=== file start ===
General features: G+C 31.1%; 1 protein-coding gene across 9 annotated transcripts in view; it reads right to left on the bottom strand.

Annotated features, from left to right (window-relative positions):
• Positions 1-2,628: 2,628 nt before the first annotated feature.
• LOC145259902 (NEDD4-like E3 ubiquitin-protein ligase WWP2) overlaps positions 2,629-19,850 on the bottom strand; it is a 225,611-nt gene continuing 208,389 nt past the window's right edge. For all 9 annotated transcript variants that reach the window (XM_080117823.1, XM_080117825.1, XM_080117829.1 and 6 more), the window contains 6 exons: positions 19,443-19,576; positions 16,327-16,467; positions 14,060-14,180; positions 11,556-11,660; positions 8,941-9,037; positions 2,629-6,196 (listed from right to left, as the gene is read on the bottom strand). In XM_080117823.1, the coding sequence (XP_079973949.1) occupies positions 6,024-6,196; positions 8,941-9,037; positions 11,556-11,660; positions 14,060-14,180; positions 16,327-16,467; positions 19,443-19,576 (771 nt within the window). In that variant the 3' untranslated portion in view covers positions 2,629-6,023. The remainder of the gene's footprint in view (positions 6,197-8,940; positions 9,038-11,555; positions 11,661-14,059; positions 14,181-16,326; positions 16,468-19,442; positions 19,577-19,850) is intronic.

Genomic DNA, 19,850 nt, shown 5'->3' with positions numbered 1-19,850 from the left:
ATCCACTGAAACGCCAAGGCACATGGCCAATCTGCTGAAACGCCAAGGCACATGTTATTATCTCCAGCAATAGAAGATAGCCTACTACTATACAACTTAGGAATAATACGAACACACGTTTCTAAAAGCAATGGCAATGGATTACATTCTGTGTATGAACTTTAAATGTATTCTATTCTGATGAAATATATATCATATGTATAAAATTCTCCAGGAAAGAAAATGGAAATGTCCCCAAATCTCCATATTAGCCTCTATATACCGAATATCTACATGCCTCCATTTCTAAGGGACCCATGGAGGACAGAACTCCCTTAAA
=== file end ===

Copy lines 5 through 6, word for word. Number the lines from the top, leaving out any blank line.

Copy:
Genomic DNA, 19,850 nt, shown 5'->3' with positions numbered 1-19,850 from the left:
ATCCACTGAAACGCCAAGGCACATGGCCAATCTGCTGAAACGCCAAGGCACATGTTATTATCTCCAGCAATAGAAGATAGCCTACTACTATACAACTTAGGAATAATACGAACACACGTTTCTAAAAGCAATGGCAATGGATTACATTCTGTGTATGAACTTTAAATGTATTCTATTCTGATGAAATATATATCATATGTATAAAATTCTCCAGGAAAGAAAATGGAAATGTCCCCAAATCTCCATATTAGCCTCTATATACCGAATATCTACATGCCTCCATTTCTAAGGGACCCATGGAGGACAGAACTCCCTTAAA